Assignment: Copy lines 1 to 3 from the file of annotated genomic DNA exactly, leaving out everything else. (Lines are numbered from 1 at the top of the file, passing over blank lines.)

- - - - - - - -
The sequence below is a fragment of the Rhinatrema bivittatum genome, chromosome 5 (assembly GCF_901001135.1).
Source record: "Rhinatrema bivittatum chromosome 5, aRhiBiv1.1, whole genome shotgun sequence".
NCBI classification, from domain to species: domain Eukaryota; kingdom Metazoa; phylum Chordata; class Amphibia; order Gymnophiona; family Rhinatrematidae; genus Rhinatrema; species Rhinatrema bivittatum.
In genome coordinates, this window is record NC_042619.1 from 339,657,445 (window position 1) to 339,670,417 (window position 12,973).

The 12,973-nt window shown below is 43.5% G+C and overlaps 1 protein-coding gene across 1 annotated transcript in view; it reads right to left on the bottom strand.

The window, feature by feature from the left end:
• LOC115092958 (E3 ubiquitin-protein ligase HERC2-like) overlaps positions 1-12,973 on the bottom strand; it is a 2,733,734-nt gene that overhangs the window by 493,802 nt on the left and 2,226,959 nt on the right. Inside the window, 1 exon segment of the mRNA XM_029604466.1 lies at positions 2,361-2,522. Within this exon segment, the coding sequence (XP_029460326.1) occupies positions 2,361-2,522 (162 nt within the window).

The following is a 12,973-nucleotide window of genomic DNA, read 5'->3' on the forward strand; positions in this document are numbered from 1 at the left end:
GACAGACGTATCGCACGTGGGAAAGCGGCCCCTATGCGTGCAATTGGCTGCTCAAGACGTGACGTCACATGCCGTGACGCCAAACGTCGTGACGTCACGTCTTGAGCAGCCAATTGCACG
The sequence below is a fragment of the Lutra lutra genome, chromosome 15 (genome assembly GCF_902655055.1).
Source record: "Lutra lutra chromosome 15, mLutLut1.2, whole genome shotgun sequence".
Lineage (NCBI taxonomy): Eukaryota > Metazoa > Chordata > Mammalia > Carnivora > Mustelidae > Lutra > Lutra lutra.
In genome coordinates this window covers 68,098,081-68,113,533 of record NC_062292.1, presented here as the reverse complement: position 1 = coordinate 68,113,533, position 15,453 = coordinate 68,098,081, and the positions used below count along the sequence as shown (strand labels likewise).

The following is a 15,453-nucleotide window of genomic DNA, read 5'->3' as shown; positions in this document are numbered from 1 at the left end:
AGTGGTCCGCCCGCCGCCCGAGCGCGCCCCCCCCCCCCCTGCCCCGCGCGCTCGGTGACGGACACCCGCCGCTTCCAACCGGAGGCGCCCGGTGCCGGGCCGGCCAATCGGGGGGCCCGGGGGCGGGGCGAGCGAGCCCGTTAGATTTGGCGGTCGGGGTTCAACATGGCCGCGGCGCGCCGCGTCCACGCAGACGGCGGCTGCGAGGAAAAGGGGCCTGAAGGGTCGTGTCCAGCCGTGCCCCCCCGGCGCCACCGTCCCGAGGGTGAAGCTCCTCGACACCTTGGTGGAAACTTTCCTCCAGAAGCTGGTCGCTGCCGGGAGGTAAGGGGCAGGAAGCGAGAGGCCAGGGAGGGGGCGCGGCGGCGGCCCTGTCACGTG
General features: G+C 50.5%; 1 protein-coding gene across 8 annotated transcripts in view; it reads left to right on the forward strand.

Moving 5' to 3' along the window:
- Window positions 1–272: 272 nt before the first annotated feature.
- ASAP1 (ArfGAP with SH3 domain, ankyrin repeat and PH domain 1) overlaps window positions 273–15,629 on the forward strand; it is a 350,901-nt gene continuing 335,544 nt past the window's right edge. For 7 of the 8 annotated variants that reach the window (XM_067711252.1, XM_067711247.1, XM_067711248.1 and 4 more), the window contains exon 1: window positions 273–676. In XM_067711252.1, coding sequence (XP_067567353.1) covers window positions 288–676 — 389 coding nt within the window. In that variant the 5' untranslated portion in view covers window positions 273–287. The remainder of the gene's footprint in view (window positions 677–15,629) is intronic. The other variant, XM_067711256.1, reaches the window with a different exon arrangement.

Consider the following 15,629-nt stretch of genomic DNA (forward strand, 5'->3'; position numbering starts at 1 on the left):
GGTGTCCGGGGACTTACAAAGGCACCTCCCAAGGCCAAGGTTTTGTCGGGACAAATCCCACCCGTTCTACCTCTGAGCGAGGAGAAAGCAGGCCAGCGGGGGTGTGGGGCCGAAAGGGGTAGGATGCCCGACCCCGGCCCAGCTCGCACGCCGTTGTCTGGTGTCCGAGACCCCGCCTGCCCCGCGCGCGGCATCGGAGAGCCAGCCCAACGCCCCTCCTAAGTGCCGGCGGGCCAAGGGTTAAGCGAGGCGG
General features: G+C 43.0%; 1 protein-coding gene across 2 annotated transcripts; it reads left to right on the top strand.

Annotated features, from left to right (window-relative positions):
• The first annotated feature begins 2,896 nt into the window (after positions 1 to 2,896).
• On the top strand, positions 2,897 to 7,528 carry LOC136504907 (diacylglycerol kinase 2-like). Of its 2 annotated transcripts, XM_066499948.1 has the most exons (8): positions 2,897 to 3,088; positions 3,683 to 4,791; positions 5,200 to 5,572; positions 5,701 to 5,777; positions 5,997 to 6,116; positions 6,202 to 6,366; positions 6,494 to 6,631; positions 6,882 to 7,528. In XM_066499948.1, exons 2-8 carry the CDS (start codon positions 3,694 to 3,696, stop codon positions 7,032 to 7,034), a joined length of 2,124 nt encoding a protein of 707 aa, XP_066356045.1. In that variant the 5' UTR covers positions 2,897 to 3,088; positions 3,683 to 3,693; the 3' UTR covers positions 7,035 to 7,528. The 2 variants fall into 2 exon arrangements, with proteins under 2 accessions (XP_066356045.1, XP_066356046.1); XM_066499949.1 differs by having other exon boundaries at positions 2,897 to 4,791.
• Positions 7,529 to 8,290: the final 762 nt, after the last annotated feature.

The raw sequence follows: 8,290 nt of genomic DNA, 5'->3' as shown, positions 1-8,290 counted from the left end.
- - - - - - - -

The sequence below is a fragment of the Rhinatrema bivittatum genome, chromosome 5 (assembly GCF_901001135.1).
Source record: "Rhinatrema bivittatum chromosome 5, aRhiBiv1.1, whole genome shotgun sequence".
NCBI classification, from domain to species: domain Eukaryota; kingdom Metazoa; phylum Chordata; class Amphibia; order Gymnophiona; family Rhinatrematidae; genus Rhinatrema; species Rhinatrema bivittatum.